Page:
Tropical Fish Keeping - Aquarium fish care and resources

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-   -   Ammonia off the charts (http://www.tropicalfishkeeping.com/freshwater-tropical-fish/ammonia-off-charts-42184/)

jonathans004 05-02-2010 10:40 AM

Ammonia off the charts
 
i want to start off by saying that i am brand new to the site and i want to thank everyone in advance for any helpful advice and tips.

ok. well i am new to aquariums and fish keeping but ive been doing ALOT of homework to try to educate myself on the hobby. mostly on cycling a new tank, which i never knew existed before. anyway i have a 29 gallion tank that is fully decorated and running. i have started the fishless cycling process and its been going for a few days now. i added bacteria from an established tank and was adding ammonia daily to feed it. i was worried because it took an unusually high number of drops (290) to get my levels up to 5 ppm. i read that you specifically remember the amount of drops on the first day and add that same amount every day until nitrites appear then cut it in half. so thats what i did and it went well for about 3 days. i tested my ammonia levels on day 4 and its up around 8 ppm if not more. this freaked me out because i dont want my bacteria to die and have to start the process over from scratch. i did a 20% water change, let it cycle around, and tested again with another sky high reading of 8 ppm or more. i guess my main question is: Is this a normal part of the "ammonia spike"? or are these levels WAY TOO HIGH and i need to continue to do water changes until its back down around 5 ppm?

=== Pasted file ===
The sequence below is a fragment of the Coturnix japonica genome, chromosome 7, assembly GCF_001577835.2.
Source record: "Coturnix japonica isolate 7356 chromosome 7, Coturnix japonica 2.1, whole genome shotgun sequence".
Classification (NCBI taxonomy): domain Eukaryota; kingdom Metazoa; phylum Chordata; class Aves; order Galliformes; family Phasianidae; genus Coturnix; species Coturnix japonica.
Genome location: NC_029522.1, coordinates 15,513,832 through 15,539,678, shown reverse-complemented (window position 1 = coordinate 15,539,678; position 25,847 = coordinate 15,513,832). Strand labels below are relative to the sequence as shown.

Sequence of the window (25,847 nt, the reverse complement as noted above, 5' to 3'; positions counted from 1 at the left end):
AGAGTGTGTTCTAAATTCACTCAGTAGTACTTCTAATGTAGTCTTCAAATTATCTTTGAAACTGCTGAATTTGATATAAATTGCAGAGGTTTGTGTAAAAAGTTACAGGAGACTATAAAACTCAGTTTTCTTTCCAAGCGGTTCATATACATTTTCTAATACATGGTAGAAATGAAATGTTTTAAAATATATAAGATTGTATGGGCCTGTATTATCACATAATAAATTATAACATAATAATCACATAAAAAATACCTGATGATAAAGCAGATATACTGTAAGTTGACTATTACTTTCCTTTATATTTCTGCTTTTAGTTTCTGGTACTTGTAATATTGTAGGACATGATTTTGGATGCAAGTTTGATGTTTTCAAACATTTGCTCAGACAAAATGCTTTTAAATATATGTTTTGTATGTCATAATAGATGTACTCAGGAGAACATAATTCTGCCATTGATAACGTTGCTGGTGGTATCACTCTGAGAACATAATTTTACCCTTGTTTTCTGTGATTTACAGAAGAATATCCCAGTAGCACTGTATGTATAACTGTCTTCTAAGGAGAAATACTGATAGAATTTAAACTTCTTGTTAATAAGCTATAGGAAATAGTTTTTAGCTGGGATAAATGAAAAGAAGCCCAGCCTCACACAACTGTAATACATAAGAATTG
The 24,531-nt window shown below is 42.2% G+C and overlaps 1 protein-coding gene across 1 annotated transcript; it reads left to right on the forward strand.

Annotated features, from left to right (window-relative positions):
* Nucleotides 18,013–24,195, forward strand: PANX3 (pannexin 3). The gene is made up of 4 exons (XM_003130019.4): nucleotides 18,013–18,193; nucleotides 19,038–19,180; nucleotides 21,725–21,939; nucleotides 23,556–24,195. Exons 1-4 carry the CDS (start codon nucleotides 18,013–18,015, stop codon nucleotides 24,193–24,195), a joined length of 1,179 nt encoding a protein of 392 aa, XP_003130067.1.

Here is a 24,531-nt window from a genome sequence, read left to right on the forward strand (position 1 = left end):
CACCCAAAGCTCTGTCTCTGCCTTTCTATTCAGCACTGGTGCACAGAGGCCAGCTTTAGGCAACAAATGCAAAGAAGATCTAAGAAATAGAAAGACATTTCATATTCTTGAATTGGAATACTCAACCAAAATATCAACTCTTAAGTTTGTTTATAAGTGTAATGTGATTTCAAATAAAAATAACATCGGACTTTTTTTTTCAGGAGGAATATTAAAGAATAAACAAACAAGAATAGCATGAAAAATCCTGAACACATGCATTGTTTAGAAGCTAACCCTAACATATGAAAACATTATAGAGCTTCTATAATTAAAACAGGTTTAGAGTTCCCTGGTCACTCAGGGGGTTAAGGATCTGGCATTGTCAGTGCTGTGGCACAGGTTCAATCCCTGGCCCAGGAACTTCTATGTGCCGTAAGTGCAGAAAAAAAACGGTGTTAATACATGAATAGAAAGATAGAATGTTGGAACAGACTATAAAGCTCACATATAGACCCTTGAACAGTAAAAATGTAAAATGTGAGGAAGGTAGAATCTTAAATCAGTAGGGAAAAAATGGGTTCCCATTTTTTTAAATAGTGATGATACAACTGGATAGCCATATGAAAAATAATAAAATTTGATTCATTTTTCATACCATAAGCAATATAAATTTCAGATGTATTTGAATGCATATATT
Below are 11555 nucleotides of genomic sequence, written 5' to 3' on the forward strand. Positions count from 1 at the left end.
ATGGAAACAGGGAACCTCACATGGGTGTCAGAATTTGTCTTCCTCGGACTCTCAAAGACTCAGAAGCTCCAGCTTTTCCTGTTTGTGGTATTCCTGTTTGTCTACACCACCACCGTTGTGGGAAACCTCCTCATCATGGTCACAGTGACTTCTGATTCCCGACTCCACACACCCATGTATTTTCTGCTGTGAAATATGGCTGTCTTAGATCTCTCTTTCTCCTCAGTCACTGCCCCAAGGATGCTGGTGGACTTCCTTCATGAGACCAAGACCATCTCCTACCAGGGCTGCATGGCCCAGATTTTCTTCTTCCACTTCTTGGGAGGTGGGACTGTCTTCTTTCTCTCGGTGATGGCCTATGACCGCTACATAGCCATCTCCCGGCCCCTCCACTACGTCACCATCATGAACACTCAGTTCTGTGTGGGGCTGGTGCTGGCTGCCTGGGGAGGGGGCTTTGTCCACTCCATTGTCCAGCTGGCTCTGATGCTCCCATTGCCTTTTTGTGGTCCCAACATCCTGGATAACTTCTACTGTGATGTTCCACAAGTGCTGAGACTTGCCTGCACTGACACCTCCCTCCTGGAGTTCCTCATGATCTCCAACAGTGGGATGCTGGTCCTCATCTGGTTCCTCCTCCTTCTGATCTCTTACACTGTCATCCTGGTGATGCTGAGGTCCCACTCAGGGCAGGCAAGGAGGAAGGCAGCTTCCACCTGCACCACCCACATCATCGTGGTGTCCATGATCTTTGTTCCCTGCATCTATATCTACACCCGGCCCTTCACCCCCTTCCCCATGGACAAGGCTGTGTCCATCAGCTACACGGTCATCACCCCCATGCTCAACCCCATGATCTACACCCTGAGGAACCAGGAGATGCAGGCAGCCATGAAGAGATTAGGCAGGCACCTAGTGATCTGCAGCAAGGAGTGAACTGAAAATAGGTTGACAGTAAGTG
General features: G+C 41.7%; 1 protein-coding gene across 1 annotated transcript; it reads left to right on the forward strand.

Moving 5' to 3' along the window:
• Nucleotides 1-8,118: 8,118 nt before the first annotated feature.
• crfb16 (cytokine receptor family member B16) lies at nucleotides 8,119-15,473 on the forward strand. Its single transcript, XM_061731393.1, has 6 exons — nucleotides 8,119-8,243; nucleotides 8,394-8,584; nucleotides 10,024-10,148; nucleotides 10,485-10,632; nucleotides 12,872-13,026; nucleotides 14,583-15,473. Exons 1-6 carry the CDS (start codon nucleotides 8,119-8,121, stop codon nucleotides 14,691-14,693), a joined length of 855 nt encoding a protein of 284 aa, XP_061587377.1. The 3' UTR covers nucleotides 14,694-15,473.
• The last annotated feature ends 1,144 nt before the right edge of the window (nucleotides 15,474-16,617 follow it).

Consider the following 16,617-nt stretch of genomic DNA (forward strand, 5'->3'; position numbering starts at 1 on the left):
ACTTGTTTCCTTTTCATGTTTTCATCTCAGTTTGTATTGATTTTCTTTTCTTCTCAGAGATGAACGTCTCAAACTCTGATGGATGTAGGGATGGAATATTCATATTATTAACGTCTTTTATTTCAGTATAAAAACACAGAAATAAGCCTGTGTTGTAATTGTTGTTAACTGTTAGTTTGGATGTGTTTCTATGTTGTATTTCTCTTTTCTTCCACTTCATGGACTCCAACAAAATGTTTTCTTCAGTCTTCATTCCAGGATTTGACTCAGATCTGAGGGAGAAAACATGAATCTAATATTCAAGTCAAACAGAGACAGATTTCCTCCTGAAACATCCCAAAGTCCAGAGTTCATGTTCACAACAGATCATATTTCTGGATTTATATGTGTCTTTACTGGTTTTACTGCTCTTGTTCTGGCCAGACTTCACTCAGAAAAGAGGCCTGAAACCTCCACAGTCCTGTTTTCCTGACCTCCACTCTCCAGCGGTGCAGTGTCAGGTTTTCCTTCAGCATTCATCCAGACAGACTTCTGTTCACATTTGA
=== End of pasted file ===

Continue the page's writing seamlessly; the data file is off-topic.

AaronCombs 05-05-2010 08:23 AM

on new tanks ammonia can spike like that.

however if it stays high, which one of mine did.... you just have to do do water changes to start lowering it.

I'd also check your water source for ammonia b/c we have had cases were tap water was 1ppm.
If this happens you'll have to buy water from a jug.

Byron 05-05-2010 01:55 PM

Quote:

I'd also check your water source for ammonia b/c we have had cases were tap water was 1ppm.
If this happens you'll have to buy water from a jug.
Using a water conditioner that detoxifies ammonia is probably a better solution if there is ammonia in the tap water. Many conditioners now do this. They detoxify the ammonia by changing it to the harmless ammonium, which plants use (if planted) and nitrosomonas bacteria also use as ammonia.

Similarly if there were nitrite or nitrate in the tap water, a conditioner like Prime that also detoxifies these works for water changes.

Byron.

PRichs87 05-10-2010 01:16 AM

Just stick to using a dechlorinater like Byron spoke about and stick with those water changes, might be a pain, but its worth it eventually!


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